7. Sharia banking
Sharia banking complies with the Islamic prohibition on interest rates. Also, Islamic banks do not lend to alcohol and gambling business.
Borrowers share the profits with the lender instead of paying interest. Because of this, Islamic banks shunned the risky asset classes responsible for the 2008 financial crisis.
What is e-banking?
Internet banking, also known as Internet banking or online banking, is an electronic payment system that allows a customer of a bank or financial institution to make financial or non-financial transactions online via the Internet.
This service provides online access to virtually all banking services traditionally available through a local branch, including money transfers, deposits, and online customer bill payments.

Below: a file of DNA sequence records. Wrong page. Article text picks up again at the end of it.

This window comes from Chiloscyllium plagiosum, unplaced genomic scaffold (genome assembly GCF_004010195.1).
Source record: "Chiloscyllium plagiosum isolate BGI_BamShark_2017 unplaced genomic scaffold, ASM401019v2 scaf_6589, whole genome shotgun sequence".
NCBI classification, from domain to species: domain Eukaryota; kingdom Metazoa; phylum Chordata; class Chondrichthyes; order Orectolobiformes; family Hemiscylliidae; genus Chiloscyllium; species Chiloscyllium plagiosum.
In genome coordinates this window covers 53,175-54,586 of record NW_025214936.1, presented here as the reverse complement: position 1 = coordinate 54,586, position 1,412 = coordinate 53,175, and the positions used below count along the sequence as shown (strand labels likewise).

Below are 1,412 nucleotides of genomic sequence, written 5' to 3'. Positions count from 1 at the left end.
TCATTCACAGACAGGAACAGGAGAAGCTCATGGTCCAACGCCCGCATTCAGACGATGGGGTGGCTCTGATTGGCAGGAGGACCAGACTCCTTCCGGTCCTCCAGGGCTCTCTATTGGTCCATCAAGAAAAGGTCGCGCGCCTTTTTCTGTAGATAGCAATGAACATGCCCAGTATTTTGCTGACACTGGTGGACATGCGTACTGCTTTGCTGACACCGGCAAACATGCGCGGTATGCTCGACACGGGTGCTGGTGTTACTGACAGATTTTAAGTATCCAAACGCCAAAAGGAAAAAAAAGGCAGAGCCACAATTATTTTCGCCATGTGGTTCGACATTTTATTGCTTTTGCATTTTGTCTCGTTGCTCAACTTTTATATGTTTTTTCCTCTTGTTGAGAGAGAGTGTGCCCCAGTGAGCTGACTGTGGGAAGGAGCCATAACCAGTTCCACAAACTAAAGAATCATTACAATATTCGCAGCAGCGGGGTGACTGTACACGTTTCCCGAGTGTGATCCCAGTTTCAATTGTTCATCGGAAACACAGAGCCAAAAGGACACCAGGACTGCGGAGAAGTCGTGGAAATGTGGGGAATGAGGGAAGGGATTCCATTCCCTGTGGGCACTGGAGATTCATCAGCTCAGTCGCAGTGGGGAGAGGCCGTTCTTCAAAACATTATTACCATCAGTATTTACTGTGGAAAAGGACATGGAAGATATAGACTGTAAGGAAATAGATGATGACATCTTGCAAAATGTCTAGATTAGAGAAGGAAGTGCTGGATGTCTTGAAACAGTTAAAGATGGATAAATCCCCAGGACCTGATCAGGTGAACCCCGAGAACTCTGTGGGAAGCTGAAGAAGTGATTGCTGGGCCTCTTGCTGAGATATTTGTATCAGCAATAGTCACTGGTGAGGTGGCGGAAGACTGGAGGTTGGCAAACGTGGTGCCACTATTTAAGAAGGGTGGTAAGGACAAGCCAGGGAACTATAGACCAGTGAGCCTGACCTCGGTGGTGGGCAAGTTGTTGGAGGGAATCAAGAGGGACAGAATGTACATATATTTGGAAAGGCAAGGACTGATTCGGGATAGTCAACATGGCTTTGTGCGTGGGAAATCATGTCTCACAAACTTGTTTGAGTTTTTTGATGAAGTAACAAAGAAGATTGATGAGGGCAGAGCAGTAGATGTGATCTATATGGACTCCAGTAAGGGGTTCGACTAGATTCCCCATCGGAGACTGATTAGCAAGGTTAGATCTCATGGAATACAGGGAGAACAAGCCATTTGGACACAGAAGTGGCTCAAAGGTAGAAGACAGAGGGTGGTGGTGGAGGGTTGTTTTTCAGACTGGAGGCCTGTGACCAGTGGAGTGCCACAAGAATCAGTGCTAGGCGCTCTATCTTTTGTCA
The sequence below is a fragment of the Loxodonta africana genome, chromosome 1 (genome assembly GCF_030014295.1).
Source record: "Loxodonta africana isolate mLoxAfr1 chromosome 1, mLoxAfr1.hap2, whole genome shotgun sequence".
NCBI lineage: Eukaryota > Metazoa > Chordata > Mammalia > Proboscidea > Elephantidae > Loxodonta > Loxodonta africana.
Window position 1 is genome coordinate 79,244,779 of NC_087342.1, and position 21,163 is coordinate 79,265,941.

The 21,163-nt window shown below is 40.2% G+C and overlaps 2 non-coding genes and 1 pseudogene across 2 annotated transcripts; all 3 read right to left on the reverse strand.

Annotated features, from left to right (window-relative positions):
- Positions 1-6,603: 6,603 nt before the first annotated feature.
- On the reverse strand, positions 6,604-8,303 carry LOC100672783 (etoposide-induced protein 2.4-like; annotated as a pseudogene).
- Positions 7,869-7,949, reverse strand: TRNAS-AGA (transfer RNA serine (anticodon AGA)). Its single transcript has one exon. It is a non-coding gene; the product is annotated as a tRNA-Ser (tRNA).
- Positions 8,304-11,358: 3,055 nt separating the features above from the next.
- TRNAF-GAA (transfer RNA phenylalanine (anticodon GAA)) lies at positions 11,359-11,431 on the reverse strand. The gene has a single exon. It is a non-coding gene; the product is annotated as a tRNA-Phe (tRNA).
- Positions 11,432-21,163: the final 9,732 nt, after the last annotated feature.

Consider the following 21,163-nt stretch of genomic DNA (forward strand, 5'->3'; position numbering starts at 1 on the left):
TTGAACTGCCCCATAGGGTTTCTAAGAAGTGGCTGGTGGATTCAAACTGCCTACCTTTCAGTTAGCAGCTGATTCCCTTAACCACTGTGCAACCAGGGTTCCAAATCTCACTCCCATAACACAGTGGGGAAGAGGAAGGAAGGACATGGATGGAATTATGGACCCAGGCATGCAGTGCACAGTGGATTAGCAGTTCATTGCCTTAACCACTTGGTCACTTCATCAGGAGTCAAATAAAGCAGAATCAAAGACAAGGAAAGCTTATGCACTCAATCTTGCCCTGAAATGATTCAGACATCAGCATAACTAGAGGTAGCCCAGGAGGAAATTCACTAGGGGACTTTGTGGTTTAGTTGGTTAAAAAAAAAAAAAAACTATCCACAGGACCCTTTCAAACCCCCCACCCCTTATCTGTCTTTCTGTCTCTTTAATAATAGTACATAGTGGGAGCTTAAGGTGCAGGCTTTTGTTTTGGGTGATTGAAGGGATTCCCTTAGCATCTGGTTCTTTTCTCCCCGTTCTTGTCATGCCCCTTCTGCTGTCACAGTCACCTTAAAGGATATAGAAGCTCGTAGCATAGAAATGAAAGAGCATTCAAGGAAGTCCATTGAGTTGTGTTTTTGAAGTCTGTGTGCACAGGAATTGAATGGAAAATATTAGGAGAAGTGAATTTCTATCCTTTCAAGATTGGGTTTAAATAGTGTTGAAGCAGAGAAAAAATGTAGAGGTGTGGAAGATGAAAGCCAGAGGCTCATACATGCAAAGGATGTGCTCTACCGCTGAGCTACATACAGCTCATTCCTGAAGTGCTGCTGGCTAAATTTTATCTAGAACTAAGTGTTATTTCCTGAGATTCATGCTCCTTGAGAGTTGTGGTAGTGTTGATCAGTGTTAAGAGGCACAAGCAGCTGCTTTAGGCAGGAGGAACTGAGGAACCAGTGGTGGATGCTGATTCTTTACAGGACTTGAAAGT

After registering in the online banking system, the client does not need to visit the bank every time he wants to use the banking service. It is not only convenient, but also a safe method of banking operations.
Unique user/customer IDs and passwords secure online banking portals.
Features of electronic banking
Here are some of the best e-banking features:
- Provides access to financial as well as non-financial banking services
- Possibility to check the bank balance at any time
- Pay bills and transfer funds to other accounts
- Keep a check for mortgages, loans, savings linked to a bank account
- Safe and secure way of banking
- Protected by a unique ID and password
- Customers can apply for a checkbook
- Buy general insurance
- Set up or cancel automatic recurring payments and standing orders
- Keep track of investments linked to a bank account
History of electronic banking
For decades, financial institutions have used powerful computer networks to automate millions of daily transactions.